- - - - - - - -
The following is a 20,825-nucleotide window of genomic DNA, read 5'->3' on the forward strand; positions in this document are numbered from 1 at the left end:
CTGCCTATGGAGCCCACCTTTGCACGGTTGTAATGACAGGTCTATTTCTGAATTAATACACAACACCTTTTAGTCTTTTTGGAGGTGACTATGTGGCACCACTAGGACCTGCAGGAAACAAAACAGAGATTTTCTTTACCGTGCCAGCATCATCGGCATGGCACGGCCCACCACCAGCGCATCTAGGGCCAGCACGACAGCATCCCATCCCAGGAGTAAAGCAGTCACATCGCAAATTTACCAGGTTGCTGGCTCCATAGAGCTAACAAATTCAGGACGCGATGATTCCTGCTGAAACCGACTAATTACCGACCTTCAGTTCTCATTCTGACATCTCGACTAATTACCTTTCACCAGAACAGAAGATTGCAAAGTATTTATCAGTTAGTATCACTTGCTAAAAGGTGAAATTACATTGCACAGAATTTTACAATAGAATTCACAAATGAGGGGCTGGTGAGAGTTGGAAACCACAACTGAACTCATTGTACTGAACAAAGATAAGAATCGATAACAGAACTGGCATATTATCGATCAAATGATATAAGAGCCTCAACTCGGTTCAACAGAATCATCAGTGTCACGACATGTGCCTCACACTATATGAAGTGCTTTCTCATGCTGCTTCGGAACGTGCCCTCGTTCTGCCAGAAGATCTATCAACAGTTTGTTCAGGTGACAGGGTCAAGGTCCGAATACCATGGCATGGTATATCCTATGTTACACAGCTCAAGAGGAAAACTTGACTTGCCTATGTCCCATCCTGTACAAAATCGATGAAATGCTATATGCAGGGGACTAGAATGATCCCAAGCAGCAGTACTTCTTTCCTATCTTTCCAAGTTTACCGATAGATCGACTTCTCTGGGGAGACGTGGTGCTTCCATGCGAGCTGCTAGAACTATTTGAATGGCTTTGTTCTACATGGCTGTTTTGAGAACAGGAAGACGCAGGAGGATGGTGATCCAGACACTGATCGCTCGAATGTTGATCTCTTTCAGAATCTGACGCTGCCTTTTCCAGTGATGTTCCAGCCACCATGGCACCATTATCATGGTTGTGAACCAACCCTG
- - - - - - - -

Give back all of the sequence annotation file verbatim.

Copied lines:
The following is a 20,825-nucleotide window of genomic DNA, read 5'->3' on the forward strand; positions in this document are numbered from 1 at the left end:
CTGCCTATGGAGCCCACCTTTGCACGGTTGTAATGACAGGTCTATTTCTGAATTAATACACAACACCTTTTAGTCTTTTTGGAGGTGACTATGTGGCACCACTAGGACCTGCAGGAAACAAAACAGAGATTTTCTTTACCGTGCCAGCATCATCGGCATGGCACGGCCCACCACCAGCGCATCTAGGGCCAGCACGACAGCATCCCATCCCAGGAGTAAAGCAGTCACATCGCAAATTTACCAGGTTGCTGGCTCCATAGAGCTAACAAATTCAGGACGCGATGATTCCTGCTGAAACCGACTAATTACCGACCTTCAGTTCTCATTCTGACATCTCGACTAATTACCTTTCACCAGAACAGAAGATTGCAAAGTATTTATCAGTTAGTATCACTTGCTAAAAGGTGAAATTACATTGCACAGAATTTTACAATAGAATTCACAAATGAGGGGCTGGTGAGAGTTGGAAACCACAACTGAACTCATTGTACTGAACAAAGATAAGAATCGATAACAGAACTGGCATATTATCGATCAAATGATATAAGAGCCTCAACTCGGTTCAACAGAATCATCAGTGTCACGACATGTGCCTCACACTATATGAAGTGCTTTCTCATGCTGCTTCGGAACGTGCCCTCGTTCTGCCAGAAGATCTATCAACAGTTTGTTCAGGTGACAGGGTCAAGGTCCGAATACCATGGCATGGTATATCCTATGTTACACAGCTCAAGAGGAAAACTTGACTTGCCTATGTCCCATCCTGTACAAAATCGATGAAATGCTATATGCAGGGGACTAGAATGATCCCAAGCAGCAGTACTTCTTTCCTATCTTTCCAAGTTTACCGATAGATCGACTTCTCTGGGGAGACGTGGTGCTTCCATGCGAGCTGCTAGAACTATTTGAATGGCTTTGTTCTACATGGCTGTTTTGAGAACAGGAAGACGCAGGAGGATGGTGATCCAGACACTGATCGCTCGAATGTTGATCTCTTTCAGAATCTGACGCTGCCTTTTCCAGTGATGTTCCAGCCACCATGGCACCATTATCATGGTTGTGAACCAACCCTG